Incirlik stays ready

Airman 1st Class Lorenzo Lucas, 39th Logistics Readiness Squadron hazardous materials journeyman, drives a forklift Sept. 18, 2013, at Incirlik Air Base, Turkey.  Lucas is responsible for the shelf-life of materials in the HAZMAT warehouse. (U.S. Air Force photo by Airman 1st Class Nicole Sikorski/Released)

Airman 1st Class Lorenzo Lucas, 39th Logistics Readiness Squadron hazardous materials journeyman, drives a forklift Sept. 18, 2013, at Incirlik Air Base, Turkey. Lucas is responsible for the shelf-life of materials in the HAZMAT warehouse. (U.S. Air Force photo by Airman 1st Class Nicole Sikorski/Released)

Lt. Col. Joseph Musacchia, 39th Security Forces Squadron commander, briefs defenders at guard mount, Oct. 21, 2014, Incirlik Air Base, Turkey. Musacchia took command of the 39th SFS March 14, 2013. (U.S. Air Force photo by Staff Sgt. Eboni Reams/Released)

Lt. Col. Joseph Musacchia, 39th Security Forces Squadron commander, briefs defenders at guard mount, Oct. 21, 2014, Incirlik Air Base, Turkey. Musacchia took command of the 39th SFS March 14, 2013. (U.S. Air Force photo by Staff Sgt. Eboni Reams/Released)

INCIRLIK AIR BASE, Turkey -- The Air Force is evolving into a leaner, fitter force with a trend of innovation. One of the recent changes to the force is the Unit Effectiveness Inspection. Incirlik Air Base is gearing up and ready for the capstone inspection by the United States Forces in Europe-Air Forces Africa Inspector General team next week.

Governed by the newly published Air Force Instruction 90-102, Air Force Inspection System, the UEI replaced the former Unit Compliance Inspection. The main changes include the responsibility of each base commander to create a Commander's Inspection Program and Inspector General teams to spearhead the quality control of each unit's self-assessment program. These inspections take place over a span of two years building up to the capstone, a week-long inspection by the major command MAJCOM IG team.

"The Air Force wants to take a look at how we're doing our business here," said Lt. Col. Charles Light, 39th Air Base Wing IG. "They want to verify that we have appropriate processes in place to ensure we remain compliant and identify areas where we aren't to identify valid fixes to get us there."

The visiting inspection team will arrive with a good view of how the 39th Air Base Wing handles day-to-day operations with the information reviewed on the Management Internal Control Toolset database. MICT, used Air Force-wide, contains references to with supporting guidance documents as proof of guidance agreement which units verify their compliance against.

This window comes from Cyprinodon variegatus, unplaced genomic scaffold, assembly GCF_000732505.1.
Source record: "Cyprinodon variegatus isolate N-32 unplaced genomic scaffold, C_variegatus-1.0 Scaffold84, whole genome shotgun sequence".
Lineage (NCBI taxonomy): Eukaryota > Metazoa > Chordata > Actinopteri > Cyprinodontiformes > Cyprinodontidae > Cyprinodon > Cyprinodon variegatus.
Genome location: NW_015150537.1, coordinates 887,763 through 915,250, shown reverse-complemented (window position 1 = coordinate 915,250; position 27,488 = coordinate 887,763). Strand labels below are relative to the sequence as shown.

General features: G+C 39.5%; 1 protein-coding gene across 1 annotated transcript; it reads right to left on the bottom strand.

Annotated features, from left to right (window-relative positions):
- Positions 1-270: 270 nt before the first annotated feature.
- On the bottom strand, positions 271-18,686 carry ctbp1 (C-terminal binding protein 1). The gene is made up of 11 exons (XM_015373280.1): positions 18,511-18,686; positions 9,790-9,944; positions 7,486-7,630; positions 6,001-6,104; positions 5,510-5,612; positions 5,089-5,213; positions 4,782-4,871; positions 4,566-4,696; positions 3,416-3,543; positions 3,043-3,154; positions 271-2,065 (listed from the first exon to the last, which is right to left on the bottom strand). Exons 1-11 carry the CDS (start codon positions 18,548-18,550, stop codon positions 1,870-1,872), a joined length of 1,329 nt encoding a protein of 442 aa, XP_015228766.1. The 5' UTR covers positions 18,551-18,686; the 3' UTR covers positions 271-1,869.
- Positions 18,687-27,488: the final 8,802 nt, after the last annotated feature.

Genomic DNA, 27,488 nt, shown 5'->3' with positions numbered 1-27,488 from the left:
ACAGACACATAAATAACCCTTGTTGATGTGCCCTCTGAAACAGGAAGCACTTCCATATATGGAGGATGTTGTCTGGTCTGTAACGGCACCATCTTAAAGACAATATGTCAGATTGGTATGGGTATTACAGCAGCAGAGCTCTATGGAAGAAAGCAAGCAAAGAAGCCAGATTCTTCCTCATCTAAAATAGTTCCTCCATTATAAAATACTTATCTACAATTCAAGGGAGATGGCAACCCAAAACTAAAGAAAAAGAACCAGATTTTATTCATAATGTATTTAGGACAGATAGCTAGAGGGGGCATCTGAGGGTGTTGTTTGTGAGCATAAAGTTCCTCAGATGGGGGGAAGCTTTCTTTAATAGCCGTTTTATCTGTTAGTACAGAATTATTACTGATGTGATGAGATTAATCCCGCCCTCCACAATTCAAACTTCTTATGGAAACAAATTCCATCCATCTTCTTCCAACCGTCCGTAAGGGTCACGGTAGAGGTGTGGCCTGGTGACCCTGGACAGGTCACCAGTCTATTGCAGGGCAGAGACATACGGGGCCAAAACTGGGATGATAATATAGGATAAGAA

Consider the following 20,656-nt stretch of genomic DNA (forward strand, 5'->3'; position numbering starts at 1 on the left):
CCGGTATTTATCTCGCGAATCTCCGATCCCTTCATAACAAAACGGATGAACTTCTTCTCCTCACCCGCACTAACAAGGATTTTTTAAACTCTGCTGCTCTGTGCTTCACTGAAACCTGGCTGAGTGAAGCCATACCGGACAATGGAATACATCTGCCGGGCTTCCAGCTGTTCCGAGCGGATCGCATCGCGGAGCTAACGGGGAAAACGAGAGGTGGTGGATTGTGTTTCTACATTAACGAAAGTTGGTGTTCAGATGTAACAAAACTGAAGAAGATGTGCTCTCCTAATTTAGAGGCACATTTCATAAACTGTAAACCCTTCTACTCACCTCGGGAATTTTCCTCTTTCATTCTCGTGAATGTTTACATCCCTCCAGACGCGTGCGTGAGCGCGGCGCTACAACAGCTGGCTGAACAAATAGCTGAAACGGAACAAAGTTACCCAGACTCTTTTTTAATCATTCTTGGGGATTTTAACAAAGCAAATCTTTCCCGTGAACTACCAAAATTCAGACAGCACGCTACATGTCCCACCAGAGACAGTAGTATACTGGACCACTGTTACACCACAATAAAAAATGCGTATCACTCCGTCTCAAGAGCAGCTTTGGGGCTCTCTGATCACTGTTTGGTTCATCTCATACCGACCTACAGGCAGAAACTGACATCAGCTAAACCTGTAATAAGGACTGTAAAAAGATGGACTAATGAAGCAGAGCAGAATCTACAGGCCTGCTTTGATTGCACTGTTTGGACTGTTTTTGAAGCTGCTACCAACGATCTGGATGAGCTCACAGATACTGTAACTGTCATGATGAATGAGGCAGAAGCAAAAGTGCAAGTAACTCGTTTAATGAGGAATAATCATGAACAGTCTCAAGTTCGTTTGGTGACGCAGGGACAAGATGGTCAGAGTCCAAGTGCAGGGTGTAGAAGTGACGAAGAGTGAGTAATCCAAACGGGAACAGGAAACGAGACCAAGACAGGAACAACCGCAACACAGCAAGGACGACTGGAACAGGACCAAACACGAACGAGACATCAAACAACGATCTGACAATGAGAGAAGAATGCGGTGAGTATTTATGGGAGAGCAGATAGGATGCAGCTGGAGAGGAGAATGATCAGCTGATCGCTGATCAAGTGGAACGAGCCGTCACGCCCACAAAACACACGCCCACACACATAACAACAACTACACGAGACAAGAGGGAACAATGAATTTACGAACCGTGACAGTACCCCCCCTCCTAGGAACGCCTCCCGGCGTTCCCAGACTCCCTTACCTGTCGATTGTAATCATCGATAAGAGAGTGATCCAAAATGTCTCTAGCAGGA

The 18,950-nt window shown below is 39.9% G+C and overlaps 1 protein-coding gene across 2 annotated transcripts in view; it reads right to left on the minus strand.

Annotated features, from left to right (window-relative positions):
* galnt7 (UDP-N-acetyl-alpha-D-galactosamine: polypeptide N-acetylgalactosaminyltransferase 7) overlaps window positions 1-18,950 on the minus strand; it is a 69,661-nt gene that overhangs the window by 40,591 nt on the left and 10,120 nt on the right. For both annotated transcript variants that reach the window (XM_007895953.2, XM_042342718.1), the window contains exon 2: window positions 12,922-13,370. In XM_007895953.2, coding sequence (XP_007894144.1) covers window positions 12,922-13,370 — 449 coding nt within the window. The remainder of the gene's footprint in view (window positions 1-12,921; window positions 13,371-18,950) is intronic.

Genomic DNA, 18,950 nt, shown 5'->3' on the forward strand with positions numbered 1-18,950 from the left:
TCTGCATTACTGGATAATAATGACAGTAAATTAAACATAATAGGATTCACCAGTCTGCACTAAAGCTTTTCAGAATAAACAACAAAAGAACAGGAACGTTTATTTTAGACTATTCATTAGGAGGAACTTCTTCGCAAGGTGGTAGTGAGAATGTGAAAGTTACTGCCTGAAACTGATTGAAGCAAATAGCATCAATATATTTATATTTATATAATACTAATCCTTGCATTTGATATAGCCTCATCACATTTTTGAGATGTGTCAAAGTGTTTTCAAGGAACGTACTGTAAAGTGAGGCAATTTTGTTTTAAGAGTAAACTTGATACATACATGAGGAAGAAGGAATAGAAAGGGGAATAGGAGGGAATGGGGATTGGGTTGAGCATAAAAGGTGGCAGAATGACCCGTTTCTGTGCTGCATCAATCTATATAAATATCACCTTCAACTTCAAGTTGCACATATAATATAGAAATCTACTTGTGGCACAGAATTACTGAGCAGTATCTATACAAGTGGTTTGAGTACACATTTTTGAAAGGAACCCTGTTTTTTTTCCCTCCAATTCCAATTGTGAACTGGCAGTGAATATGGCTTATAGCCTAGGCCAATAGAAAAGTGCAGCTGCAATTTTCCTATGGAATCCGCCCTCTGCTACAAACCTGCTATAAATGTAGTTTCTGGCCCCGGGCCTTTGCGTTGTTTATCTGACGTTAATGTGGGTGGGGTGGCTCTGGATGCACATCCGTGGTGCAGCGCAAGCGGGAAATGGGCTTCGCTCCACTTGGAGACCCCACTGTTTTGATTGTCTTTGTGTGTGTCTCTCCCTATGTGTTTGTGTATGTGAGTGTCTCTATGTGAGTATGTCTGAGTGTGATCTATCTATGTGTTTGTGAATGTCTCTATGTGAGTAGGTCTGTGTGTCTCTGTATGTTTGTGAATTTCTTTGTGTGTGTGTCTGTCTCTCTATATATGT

"During the capstone visit the wing has the opportunity to clear up any areas of confusion or address any concerns they may have developed while surveying all of our information," Light said. "This is an opportunity for us to put our best foot forward, clear up any issues and ideally get feedback from USAFE."

The UEI promotes working to the potential of each unit on a daily basis, instead of working for a good rating during the inspection once a year, while making no changes then slipping back towards non-compliance once the inspection is done.

This is fostered by MICT Self-Assessment Communicator Checklists which are assessed used at the bare minimum of at least 2 two times a year. The SACCs help inspectors get an overall view of mission accomplishment over the past two years.

A newly arrived sergeant expressed her confidence in the 39th Air Base Wing.

"I feel like it's going to be a good experience for everyone," said Staff Sgt. Andrea Stalter, 39th Operations Support Squadron airfield management operations supervisor. "We're still working the same hours, we're still doing the same thing we do every day we're just making sure it's all there [for the inspectors]."

The resounding theme is around the wing is readiness. The 39th Air Base Wing Commander, Col. Craig Wills, explains inspection success is not always a product of perfect compliance. 

"The Air Force recognizes that we have resource limitations and occasionally these stand in the way of full compliance.  Under the new system, if an Airman is having a problem with his or her program, as long as they know about it and have identified a road map to fix the issue, then that's a success story," Wills said. "Our mission is not the UEI. Doing well on the UEI is a byproduct of combat readiness and everything else that we do to execute the 39th ABW mission."